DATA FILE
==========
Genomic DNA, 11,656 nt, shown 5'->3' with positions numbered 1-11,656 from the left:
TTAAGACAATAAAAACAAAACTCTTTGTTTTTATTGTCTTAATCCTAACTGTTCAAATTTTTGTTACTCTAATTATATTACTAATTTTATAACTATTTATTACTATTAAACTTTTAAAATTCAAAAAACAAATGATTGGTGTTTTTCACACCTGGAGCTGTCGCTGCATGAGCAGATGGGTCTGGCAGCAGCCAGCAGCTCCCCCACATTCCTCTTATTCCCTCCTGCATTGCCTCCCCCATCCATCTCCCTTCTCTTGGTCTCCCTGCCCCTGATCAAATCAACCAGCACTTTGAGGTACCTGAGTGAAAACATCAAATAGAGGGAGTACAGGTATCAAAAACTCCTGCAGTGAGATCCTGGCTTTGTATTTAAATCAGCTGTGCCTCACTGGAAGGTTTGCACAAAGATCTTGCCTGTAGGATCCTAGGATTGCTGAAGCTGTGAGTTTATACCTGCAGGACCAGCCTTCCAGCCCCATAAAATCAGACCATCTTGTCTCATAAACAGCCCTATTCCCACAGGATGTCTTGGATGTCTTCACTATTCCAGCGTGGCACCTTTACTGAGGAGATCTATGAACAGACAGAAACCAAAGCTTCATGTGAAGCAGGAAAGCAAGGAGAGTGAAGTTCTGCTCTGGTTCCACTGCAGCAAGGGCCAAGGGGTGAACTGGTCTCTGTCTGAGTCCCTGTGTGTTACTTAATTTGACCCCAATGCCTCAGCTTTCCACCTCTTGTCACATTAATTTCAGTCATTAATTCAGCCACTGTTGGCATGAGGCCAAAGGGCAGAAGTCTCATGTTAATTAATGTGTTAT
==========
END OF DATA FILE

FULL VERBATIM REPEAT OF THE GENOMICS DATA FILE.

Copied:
Genomic DNA, 11,656 nt, shown 5'->3' with positions numbered 1-11,656 from the left:
TTAAGACAATAAAAACAAAACTCTTTGTTTTTATTGTCTTAATCCTAACTGTTCAAATTTTTGTTACTCTAATTATATTACTAATTTTATAACTATTTATTACTATTAAACTTTTAAAATTCAAAAAACAAATGATTGGTGTTTTTCACACCTGGAGCTGTCGCTGCATGAGCAGATGGGTCTGGCAGCAGCCAGCAGCTCCCCCACATTCCTCTTATTCCCTCCTGCATTGCCTCCCCCATCCATCTCCCTTCTCTTGGTCTCCCTGCCCCTGATCAAATCAACCAGCACTTTGAGGTACCTGAGTGAAAACATCAAATAGAGGGAGTACAGGTATCAAAAACTCCTGCAGTGAGATCCTGGCTTTGTATTTAAATCAGCTGTGCCTCACTGGAAGGTTTGCACAAAGATCTTGCCTGTAGGATCCTAGGATTGCTGAAGCTGTGAGTTTATACCTGCAGGACCAGCCTTCCAGCCCCATAAAATCAGACCATCTTGTCTCATAAACAGCCCTATTCCCACAGGATGTCTTGGATGTCTTCACTATTCCAGCGTGGCACCTTTACTGAGGAGATCTATGAACAGACAGAAACCAAAGCTTCATGTGAAGCAGGAAAGCAAGGAGAGTGAAGTTCTGCTCTGGTTCCACTGCAGCAAGGGCCAAGGGGTGAACTGGTCTCTGTCTGAGTCCCTGTGTGTTACTTAATTTGACCCCAATGCCTCAGCTTTCCACCTCTTGTCACATTAATTTCAGTCATTAATTCAGCCACTGTTGGCATGAGGCCAAAGGGCAGAAGTCTCATGTTAATTAATGTGTTAT